"[W]e find it incumbent upon the Court to further address an additional issue raised by Plaintiffs, which is whether ID is science.... [A]fter a six-week trial that spanned twenty-one days and included countless hours of detailed expert witness presentations, the Court is confident that no other tribunal in the United States is in a better position than are we to traipse into this controversial area. Finally, we will offer our conclusion on whether ID is science not just because it is essential to our holding that an Establishment Clause violation has occurred in this case, but also in the hope that it may prevent the obvious waste of judicial and other resources which would be occasioned by a subsequent trial involving the precise question which is before us" (p. 63).

"ID is predicated on supernatural causation.... ID takes a natural phenomenon and, instead of accepting or seeking a natural explanation, argues that the explanation is supernatural.... It is notable that defense experts' own mission, which mirrors that of the [Intelligent Design movement] itself, is to change the ground rules of science to allow supernatural causation of the natural world.... [The lead defense expert] admitted that his broadened definition of science, which encompasses ID, would also embrace astrology" (p. 66).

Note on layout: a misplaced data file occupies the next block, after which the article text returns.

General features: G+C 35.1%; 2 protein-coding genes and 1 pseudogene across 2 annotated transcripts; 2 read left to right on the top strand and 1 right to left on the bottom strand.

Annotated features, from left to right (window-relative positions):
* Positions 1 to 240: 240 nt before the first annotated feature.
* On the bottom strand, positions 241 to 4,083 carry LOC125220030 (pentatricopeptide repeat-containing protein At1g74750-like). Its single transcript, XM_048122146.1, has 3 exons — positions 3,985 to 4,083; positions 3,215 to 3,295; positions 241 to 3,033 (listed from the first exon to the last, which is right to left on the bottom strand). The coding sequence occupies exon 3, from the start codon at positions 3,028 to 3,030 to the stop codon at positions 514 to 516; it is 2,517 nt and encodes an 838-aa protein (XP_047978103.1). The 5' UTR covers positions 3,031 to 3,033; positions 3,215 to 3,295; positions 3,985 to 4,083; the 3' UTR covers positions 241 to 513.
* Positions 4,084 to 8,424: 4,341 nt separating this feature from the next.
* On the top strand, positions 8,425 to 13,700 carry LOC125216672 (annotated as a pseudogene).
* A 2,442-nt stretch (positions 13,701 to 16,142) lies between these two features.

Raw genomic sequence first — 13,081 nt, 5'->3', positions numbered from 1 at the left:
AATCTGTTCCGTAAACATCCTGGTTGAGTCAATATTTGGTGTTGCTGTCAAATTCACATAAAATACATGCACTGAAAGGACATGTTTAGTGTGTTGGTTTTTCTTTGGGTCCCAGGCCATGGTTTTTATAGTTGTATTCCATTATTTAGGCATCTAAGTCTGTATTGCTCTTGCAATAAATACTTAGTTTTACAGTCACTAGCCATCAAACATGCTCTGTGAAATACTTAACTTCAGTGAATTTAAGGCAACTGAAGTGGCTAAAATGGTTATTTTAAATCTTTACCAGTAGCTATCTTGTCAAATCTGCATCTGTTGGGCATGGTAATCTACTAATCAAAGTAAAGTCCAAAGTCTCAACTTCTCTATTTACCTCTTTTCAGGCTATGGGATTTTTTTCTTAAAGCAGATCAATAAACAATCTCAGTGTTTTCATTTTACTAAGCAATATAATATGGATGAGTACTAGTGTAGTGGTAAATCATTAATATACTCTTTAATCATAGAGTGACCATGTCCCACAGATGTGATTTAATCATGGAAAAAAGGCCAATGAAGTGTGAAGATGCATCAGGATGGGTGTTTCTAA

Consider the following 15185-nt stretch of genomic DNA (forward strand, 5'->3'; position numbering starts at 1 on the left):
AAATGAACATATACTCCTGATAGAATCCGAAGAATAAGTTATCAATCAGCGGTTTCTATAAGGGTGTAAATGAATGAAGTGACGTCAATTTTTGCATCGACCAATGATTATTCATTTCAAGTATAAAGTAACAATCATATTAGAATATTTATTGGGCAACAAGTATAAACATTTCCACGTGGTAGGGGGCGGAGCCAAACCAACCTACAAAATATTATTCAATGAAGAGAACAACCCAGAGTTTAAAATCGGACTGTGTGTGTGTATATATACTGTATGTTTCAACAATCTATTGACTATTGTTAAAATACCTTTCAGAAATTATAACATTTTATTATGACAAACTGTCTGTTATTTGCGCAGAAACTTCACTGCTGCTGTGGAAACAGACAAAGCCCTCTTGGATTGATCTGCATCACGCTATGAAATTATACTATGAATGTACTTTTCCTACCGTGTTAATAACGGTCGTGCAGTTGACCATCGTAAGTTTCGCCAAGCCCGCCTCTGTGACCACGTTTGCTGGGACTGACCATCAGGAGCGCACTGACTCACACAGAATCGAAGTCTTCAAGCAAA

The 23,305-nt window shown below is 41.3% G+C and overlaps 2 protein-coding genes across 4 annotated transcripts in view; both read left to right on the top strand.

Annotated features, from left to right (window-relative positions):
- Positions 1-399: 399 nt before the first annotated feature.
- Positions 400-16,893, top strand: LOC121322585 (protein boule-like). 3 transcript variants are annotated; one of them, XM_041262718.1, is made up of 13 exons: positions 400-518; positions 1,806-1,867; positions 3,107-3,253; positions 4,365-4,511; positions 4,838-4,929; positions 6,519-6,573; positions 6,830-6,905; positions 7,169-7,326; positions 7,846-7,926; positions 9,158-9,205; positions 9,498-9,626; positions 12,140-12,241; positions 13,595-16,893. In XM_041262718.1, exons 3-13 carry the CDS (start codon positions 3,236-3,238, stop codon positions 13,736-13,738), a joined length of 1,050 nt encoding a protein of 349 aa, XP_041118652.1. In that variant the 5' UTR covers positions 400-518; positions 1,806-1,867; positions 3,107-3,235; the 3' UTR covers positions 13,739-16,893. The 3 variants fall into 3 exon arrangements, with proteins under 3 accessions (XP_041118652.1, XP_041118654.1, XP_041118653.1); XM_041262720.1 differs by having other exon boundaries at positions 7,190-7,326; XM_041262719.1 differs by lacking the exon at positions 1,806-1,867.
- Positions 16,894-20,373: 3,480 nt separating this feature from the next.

"ID is reliant upon forces acting outside of the natural world, forces that we cannot see, replicate, control or test, which have produced changes in this world. While we take no position on whether such forces exist, they are simply not testable by scientific means and therefore cannot qualify as part of the scientific process or as a scientific theory" (p. 82).